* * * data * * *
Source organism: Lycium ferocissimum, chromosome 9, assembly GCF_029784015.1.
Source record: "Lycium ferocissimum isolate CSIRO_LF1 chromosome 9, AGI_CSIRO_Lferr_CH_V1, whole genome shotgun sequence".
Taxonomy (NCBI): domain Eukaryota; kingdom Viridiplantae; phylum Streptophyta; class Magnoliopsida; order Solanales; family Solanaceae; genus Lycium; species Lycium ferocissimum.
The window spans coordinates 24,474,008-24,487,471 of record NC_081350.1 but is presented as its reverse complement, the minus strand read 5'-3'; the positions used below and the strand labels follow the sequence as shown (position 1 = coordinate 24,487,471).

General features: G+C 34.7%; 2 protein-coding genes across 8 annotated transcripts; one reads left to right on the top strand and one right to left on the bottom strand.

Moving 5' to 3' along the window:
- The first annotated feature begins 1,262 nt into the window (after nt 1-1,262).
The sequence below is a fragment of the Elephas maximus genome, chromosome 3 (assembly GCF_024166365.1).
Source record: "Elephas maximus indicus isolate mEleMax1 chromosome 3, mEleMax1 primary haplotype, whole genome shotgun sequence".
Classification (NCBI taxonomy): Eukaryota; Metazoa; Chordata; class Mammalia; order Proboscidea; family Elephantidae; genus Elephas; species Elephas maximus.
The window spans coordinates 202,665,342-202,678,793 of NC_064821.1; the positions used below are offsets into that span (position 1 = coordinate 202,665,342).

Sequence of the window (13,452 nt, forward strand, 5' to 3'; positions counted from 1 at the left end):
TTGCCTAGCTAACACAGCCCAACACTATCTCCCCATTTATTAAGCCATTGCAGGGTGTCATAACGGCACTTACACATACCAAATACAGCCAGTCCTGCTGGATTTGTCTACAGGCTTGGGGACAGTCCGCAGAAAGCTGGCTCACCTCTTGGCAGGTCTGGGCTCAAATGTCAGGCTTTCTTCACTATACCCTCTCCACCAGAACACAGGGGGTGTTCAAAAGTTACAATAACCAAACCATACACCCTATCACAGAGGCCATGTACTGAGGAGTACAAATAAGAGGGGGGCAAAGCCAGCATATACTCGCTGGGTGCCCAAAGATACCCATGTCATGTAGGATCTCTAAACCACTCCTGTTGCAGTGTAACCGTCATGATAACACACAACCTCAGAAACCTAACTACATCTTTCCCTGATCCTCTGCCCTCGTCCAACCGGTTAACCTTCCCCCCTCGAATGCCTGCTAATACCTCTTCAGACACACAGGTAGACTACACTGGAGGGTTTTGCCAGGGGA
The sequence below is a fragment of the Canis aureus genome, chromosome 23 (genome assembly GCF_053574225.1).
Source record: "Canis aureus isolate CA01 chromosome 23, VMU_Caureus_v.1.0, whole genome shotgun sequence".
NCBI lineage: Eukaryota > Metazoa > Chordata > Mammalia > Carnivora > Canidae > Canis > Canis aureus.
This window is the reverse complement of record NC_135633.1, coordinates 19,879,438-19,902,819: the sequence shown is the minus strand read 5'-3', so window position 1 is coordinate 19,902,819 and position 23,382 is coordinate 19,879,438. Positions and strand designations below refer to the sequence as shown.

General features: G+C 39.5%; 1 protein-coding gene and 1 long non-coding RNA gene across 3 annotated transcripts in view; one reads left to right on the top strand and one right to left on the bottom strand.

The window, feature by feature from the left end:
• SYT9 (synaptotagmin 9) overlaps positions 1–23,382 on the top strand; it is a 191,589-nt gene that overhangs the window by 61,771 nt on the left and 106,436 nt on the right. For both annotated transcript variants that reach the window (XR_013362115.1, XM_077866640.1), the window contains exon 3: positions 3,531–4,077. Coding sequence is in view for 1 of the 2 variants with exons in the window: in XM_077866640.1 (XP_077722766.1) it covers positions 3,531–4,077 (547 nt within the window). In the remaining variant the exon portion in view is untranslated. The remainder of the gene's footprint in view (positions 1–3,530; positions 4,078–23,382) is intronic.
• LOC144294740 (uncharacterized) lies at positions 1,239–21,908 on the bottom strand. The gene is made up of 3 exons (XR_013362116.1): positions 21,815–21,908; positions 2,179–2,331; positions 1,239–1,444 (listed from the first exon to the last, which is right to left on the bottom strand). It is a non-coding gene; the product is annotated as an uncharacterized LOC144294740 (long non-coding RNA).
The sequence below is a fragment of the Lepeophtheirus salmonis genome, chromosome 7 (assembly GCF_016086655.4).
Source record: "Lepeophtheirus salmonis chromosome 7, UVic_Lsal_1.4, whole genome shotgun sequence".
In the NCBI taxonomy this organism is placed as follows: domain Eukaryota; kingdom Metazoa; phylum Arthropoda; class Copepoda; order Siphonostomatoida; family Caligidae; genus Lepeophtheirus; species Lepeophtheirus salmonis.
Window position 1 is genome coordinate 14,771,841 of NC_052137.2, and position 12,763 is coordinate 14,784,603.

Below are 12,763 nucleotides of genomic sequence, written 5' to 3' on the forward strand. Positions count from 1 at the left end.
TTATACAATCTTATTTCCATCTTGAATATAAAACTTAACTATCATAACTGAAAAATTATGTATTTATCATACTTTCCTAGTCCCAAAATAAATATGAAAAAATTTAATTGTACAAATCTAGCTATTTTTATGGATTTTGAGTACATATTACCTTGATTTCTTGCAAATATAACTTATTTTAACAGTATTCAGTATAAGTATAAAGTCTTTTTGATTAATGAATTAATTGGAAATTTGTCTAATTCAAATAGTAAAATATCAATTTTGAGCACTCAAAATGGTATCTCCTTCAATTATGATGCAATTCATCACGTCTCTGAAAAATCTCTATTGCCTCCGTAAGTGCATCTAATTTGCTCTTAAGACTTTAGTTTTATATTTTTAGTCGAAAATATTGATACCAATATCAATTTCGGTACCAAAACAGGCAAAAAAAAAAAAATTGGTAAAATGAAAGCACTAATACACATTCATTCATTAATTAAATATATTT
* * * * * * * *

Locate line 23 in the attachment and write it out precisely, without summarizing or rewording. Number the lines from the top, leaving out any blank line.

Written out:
Source record: "Lepeophtheirus salmonis chromosome 7, UVic_Lsal_1.4, whole genome shotgun sequence".